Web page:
The transition was an unheard-of one. In the very heart of the city, Jean Valjean had escaped from the city, and, in the twinkling of an eye, in the time required to lift the cover and to replace it, he had passed from broad daylight to complete obscurity, from midday to midnight, from tumult to silence, from the whirlwind of thunders to the stagnation of the tomb, and, by a vicissitude far more tremendous even than that of the Rue Polonceau, from the most extreme peril to the most absolute obscurity.

An abrupt fall into a cavern; a disappearance into the secret trap-door of Paris; to quit that street where death was on every side, for that sort of sepulchre where there was life, was a strange instant. He remained for several seconds as though bewildered; listening, stupefied. The waste-trap of safety had suddenly yawned beneath him. Celestial goodness had, in a manner, captured him by treachery. Adorable ambuscades of providence!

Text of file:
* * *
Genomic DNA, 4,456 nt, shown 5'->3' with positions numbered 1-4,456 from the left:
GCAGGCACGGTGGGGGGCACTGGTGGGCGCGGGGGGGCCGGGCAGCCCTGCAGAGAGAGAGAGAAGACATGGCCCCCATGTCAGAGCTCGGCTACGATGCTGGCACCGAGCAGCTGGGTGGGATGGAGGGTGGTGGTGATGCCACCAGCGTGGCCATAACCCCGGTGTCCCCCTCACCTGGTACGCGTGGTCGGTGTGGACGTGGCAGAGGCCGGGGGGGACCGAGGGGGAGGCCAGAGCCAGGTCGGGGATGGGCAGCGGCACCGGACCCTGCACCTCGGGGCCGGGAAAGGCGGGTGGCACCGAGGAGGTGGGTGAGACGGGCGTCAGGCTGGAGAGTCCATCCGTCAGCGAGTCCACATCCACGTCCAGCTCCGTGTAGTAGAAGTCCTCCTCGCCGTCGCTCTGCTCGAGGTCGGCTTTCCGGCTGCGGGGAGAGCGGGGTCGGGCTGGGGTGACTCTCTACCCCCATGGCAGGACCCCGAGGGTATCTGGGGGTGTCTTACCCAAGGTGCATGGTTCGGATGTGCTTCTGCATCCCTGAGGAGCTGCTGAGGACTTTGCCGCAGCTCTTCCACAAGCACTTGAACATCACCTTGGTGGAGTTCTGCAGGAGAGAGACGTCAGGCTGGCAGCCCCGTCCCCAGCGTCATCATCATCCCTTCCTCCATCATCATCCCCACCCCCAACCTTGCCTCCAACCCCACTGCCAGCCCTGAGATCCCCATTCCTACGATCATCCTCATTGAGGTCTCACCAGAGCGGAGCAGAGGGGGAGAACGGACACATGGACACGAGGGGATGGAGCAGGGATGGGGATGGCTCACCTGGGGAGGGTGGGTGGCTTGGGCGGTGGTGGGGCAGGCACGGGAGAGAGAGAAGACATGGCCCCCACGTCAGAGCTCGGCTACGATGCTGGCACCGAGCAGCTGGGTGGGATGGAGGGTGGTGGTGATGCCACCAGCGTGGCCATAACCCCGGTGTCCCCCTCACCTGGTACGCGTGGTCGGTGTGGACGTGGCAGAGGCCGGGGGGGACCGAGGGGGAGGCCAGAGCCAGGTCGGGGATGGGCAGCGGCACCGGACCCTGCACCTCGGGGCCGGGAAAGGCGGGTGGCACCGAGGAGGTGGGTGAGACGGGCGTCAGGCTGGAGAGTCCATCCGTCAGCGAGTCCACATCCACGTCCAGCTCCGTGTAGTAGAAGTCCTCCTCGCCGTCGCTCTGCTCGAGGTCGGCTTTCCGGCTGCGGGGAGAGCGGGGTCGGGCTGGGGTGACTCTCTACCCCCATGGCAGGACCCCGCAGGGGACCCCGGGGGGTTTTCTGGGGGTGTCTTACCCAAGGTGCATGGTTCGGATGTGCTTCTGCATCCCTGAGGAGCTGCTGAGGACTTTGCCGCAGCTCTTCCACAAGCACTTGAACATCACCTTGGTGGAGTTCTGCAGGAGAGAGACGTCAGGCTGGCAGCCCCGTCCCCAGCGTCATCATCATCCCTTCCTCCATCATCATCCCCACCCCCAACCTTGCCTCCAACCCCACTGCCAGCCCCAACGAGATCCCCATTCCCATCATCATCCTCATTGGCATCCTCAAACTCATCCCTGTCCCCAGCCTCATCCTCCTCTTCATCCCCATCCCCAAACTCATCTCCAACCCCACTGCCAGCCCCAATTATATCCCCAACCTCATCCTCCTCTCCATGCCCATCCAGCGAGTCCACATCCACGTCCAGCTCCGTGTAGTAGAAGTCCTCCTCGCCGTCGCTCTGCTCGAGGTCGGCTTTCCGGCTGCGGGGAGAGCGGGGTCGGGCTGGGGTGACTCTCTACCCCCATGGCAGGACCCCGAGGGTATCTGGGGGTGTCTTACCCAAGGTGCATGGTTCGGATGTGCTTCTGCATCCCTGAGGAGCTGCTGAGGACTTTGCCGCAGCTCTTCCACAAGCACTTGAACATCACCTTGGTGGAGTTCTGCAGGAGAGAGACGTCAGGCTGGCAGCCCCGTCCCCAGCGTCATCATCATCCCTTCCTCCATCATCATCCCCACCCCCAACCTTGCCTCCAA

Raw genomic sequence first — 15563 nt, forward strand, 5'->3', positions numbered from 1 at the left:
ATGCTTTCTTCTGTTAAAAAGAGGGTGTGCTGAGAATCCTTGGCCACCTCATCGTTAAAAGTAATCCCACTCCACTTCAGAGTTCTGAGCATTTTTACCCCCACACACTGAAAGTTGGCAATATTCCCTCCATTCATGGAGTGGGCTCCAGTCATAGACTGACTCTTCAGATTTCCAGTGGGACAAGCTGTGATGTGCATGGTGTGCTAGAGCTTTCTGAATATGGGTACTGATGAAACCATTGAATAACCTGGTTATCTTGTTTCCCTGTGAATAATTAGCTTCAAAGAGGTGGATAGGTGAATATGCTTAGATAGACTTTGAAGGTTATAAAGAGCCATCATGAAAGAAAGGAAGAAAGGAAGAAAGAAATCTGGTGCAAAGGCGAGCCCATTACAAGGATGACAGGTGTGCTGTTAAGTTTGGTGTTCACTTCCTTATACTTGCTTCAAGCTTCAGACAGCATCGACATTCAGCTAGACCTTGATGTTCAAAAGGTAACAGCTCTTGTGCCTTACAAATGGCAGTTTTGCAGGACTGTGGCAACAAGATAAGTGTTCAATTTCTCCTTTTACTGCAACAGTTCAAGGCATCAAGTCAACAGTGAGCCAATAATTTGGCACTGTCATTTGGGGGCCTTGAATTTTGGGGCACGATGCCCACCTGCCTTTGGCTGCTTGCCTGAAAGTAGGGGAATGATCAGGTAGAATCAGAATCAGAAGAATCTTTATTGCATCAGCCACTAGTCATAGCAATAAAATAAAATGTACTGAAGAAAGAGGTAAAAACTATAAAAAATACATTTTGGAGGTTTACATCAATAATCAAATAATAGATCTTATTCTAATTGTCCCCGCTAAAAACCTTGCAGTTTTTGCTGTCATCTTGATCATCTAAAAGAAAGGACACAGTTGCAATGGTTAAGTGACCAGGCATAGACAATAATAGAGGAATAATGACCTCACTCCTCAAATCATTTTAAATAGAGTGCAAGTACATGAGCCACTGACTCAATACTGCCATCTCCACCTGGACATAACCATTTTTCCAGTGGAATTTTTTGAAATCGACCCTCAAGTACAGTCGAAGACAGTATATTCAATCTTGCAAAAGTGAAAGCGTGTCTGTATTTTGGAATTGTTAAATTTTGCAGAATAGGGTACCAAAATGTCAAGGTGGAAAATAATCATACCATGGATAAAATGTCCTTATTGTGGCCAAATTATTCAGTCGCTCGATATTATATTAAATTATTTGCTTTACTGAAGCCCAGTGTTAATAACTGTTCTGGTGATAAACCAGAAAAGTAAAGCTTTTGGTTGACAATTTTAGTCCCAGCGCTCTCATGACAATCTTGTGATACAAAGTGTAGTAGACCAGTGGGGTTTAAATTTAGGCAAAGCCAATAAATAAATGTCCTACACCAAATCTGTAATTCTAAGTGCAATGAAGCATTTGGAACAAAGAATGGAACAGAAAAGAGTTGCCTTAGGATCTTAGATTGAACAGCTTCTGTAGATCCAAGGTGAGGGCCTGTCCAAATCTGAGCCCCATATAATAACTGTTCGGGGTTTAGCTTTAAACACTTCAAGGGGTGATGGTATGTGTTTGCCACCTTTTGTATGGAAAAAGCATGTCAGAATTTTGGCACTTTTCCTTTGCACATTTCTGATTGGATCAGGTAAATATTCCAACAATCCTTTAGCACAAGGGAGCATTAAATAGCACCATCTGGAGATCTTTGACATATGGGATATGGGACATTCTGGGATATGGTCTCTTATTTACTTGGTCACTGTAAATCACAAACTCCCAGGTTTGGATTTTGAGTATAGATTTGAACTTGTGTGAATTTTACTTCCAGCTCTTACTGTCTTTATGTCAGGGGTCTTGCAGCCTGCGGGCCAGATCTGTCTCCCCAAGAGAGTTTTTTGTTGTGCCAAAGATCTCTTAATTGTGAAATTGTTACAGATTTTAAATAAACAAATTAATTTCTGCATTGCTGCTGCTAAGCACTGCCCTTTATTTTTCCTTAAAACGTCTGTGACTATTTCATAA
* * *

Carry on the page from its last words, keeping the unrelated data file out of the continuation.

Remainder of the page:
Only, the wounded man did not stir, and Jean Valjean did not know whether that which he was carrying in that grave was a living being or a dead corpse.

His first sensation was one of blindness. All of a sudden, he could see nothing. It seemed to him too, that, in one instant, he had become deaf. He no longer heard anything. The frantic storm of murder which had been let loose a few feet above his head did not reach him, thanks to the thickness of the earth which separated him from it, as we have said, otherwise than faintly and indistinctly, and like a rumbling, in the depths. He felt that the ground was solid under his feet; that was all; but that was enough. He extended one arm and then the other, touched the walls on both sides, and perceived that the passage was narrow; he slipped, and thus perceived that the pavement was wet. He cautiously put forward one foot, fearing a hole, a sink, some gulf; he discovered that the paving continued. A gust of fetidness informed him of the place in which he stood.